Surivor of stabbing attack recalls 'unimaginable barbarism'
'Until now I wasn't physically able to cry, because of the pain from the stab wounds, and I'm still traumatized. One of my goals is to allow myself to grieve,' Kaye Wilson tells Haaretz.
Kaye Wilson coolly describes the most frightening moment of her life when she and her friend Kristine Luken were stabbed by two men while hiking in the woods near Jerusalem on December 18. Luken died in the attack.
"I remember it all very clearly, the smells, the flowers, the weather, and how the attackers looked, what they said and the last expression on Kristine's face," Wilson says. "I made the decision not to blur the memory, just as I told Kristine there, before she was killed, remember how they look so we can describe them to the police."
Wilson was stabbed 12 times, four of her ribs were broken, along with two other bones in her chest, and she underwent surgery to repair damage to her diaphragm. She walks slowly now, with visible pain. Her dog, who was also stabbed in the attack, never leaves her side.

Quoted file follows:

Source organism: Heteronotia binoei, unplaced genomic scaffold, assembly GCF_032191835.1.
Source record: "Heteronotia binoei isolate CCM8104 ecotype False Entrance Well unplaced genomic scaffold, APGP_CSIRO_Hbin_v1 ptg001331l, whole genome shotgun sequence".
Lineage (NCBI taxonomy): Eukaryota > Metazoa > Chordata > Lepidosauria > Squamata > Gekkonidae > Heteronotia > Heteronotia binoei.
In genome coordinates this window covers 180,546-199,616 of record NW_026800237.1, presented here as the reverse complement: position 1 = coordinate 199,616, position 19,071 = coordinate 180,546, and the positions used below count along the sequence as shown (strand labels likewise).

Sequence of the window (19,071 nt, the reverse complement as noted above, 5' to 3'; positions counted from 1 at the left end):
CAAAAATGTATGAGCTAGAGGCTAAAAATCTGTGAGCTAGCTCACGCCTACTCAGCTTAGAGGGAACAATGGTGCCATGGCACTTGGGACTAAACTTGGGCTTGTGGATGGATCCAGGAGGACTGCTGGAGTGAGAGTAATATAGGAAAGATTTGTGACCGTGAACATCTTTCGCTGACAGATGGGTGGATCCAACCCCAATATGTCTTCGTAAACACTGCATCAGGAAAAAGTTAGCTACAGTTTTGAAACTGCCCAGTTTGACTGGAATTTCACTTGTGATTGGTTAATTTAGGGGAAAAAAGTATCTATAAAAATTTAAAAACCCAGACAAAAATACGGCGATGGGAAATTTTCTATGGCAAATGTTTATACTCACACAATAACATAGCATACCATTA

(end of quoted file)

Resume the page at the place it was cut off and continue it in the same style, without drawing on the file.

"I don't let myself miss [Kristine]," Wilson says. "Until now I wasn't physically able to cry, because of the pain from the stab wounds, and I'm still traumatized. One of my goals is to allow myself to grieve, but I can't just yet, it hasn't sunk in. It was unimaginable barbarism. It wasn't just a bullet to the head, they terrorized us. It's still very hard for me because the case is still open, when the investigation is made public I anticipate a certain emotional relief and tranquility when the bastards are caught.
"They intended to kill me too, but they didn't know anatomy, anyone with a brain would have known where to stab," Wilson says with a smile before turning serious again. "They were so brutal, it was like being in the presence of Satan for 30 minutes, and as a result I saw God's mercy. For the first 10 minutes my head was like jelly, I couldn't respond or think and then I went into a condition of no feelings and I could make a plan.
I'm no hero, I disassociated because Kristine was weaker than I because she didn't know Hebrew, and it gave me the push to act."